It’s not surprising then to hear that she’s currently embarking on her first foray into composing a theatre score for the new adaption of The Chalk Circle alongside fellow Welsh creative and theatre director, Sarah Bickerton. Again, it’s all about breaking down those pre-conceived creative barriers for Saunders. “It’s interesting because I’ve got a tendency to write songs and it [composing] stops me doing that which is really, really good for you”, she pauses to reflect on that for a moment. “It’s the same with writing. If you’re writing a review or an interview or a book, the form forces you to do something different”. While there’s certainly freedom in working on a score that has had countless interpretations - the original came from Paul Dessau, a German composer and conductor, reimagined since by American composer Mark Nichols through traditional Georgian folk harmonies - the musician admits there is some trepidation around measuring up. “You’re putting your neck on the line in theatre. It’s quite a structured form. People know the play, it’s not like “Here’s an album that you don’t know about”.
It does, however, signal a marked shift for an artist who isn’t prepared to be pigeon-holed. Making a name for herself through the pop precision and polka dots of noughties indie trio, The Pipettes, the group were a refreshing alternative to the festival field chants of late noughties boy bands. The trio channelled the swing of a sixties girl group with the throwback choreography and matching on-stage garbs to match. Pitchfork, Rolling Stone and The Guardian heralded their straight-laced debut, We Are The Pipettes for its slick hooks and warm post-retro sound. Speaking to The Fuse in 2016 on the band’s time together, Saunders admits that the trio often had discussions on whether the act was empowering or not: “For all three of us as the front women, it was very difficult to subvert such a traditional gendered role, as much as we tried. It was a lesson learned in gender roles”.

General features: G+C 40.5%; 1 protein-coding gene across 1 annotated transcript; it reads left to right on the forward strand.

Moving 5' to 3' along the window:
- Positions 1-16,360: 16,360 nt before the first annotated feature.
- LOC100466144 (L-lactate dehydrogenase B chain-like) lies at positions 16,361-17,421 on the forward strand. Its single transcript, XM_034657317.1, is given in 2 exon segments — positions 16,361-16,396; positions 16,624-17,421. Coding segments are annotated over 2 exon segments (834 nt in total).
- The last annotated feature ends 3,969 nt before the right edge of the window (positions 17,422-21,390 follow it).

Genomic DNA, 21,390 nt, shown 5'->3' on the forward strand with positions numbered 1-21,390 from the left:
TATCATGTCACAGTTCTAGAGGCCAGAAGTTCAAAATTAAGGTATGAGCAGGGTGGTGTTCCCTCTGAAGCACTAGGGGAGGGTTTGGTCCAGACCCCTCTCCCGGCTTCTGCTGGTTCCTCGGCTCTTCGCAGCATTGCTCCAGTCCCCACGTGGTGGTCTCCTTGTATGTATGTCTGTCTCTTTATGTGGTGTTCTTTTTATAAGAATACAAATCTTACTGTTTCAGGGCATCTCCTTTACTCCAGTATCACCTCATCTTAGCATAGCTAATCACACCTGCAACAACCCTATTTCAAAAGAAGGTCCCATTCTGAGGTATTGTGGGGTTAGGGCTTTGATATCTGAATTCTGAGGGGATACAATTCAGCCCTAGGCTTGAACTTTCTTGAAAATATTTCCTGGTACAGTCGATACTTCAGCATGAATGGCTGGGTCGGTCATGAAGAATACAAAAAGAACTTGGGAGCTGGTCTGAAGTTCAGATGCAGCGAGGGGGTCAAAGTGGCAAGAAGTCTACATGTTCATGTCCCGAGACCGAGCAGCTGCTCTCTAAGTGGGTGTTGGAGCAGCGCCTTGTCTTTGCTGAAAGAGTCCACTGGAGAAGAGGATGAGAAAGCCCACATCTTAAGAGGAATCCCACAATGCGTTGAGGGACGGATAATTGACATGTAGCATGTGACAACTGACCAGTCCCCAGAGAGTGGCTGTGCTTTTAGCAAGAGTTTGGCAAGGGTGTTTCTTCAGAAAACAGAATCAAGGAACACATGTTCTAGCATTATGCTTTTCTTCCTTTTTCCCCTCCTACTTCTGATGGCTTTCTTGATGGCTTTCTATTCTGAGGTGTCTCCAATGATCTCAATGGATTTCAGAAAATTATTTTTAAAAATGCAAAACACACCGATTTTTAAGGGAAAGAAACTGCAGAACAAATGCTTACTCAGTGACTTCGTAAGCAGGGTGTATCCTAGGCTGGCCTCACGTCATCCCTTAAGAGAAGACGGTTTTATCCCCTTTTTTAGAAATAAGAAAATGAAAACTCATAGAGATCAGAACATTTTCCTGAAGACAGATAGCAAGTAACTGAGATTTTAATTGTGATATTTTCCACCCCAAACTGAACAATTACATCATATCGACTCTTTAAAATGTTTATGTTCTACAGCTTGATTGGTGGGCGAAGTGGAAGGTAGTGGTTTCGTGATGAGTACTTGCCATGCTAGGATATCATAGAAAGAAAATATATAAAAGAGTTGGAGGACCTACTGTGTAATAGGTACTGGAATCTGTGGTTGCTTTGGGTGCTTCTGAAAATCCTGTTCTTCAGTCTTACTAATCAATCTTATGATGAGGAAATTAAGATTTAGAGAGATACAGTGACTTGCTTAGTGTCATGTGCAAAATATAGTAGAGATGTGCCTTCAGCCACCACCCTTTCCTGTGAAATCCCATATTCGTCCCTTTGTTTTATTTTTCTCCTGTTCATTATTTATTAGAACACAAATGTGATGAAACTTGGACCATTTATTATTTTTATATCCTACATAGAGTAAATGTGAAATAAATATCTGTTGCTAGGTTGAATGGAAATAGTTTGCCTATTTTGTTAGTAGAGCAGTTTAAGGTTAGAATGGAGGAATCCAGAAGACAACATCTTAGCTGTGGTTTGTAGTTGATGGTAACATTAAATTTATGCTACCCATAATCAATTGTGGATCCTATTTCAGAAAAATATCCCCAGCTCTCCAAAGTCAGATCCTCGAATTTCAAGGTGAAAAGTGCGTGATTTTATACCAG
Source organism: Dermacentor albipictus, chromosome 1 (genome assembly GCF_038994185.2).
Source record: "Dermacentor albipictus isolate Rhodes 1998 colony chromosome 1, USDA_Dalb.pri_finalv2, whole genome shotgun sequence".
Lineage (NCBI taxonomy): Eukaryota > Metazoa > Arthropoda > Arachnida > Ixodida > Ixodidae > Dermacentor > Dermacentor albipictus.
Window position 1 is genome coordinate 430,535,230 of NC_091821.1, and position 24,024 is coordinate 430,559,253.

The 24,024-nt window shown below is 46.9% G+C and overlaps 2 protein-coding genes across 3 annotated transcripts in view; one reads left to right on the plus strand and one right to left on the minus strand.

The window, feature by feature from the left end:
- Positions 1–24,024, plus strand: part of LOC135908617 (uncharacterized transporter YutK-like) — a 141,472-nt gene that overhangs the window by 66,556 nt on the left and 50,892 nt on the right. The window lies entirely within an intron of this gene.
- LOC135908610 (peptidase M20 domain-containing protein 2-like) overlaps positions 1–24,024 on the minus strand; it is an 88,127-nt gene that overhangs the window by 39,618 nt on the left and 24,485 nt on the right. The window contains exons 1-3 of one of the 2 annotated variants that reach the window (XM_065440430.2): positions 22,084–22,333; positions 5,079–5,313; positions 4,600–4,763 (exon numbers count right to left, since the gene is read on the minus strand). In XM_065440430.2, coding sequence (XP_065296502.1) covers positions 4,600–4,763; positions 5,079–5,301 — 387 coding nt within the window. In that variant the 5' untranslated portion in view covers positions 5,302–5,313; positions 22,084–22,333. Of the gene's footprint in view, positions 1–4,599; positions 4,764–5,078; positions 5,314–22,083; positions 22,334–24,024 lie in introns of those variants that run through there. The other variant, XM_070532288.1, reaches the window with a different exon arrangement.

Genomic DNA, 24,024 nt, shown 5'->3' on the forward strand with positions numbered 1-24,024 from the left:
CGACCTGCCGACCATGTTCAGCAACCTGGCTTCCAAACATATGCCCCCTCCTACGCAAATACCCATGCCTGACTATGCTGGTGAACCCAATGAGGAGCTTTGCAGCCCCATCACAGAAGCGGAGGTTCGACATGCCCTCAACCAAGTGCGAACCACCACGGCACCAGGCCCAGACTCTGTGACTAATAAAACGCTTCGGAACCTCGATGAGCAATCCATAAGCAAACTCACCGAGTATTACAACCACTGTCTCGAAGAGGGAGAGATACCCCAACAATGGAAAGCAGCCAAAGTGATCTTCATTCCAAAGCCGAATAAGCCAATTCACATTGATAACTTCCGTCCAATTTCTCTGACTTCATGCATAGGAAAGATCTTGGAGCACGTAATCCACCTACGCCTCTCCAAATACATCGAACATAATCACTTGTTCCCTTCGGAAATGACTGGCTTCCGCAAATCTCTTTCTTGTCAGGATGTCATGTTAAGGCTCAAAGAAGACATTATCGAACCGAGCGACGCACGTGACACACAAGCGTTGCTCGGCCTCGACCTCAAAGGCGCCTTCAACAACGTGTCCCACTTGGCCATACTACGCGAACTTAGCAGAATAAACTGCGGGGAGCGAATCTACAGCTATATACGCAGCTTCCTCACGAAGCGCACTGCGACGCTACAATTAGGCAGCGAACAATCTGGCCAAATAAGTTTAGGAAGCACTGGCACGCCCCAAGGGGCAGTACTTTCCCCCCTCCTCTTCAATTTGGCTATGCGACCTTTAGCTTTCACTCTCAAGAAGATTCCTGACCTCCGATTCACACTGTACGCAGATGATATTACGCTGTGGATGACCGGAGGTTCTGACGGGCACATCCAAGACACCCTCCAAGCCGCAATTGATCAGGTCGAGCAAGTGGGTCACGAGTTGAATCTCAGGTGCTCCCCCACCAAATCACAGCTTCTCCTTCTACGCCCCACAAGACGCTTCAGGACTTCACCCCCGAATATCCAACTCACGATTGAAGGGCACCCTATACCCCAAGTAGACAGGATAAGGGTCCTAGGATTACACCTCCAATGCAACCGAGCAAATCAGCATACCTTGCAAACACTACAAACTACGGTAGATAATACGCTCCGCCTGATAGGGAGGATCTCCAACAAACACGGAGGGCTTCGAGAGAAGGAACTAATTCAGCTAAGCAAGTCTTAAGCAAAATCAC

"Particularly within Wales, you tend to do a lot of different stuff...it’s quite normal for people to go from one art form to another"
It would also be a lesson in authenticity for Saunders who recalls her time spent in the group as a kind of celebrated frivolity and fun that she hadn’t encountered before. True, given her formative years spent growing up in a socialist household where she admits that she felt “a cynical disconnection” from popular culture. Her parents often warning her about the cheesy chart stars and Top of the Pops heartthrobs who were all just out to make money. But actually it’s this idea of making money as a musician nowadays that might explain why we find so many indie artists reaching for a side hustle to pay the bills. Or for others, much like Lennon, transcending into a whole new creative circle. Childish Gambino, a popular culture polymath, released the most culturally significant record in two decades with "This is America", yet is perhaps best known for his sitcom acting, directing and stand up comedy.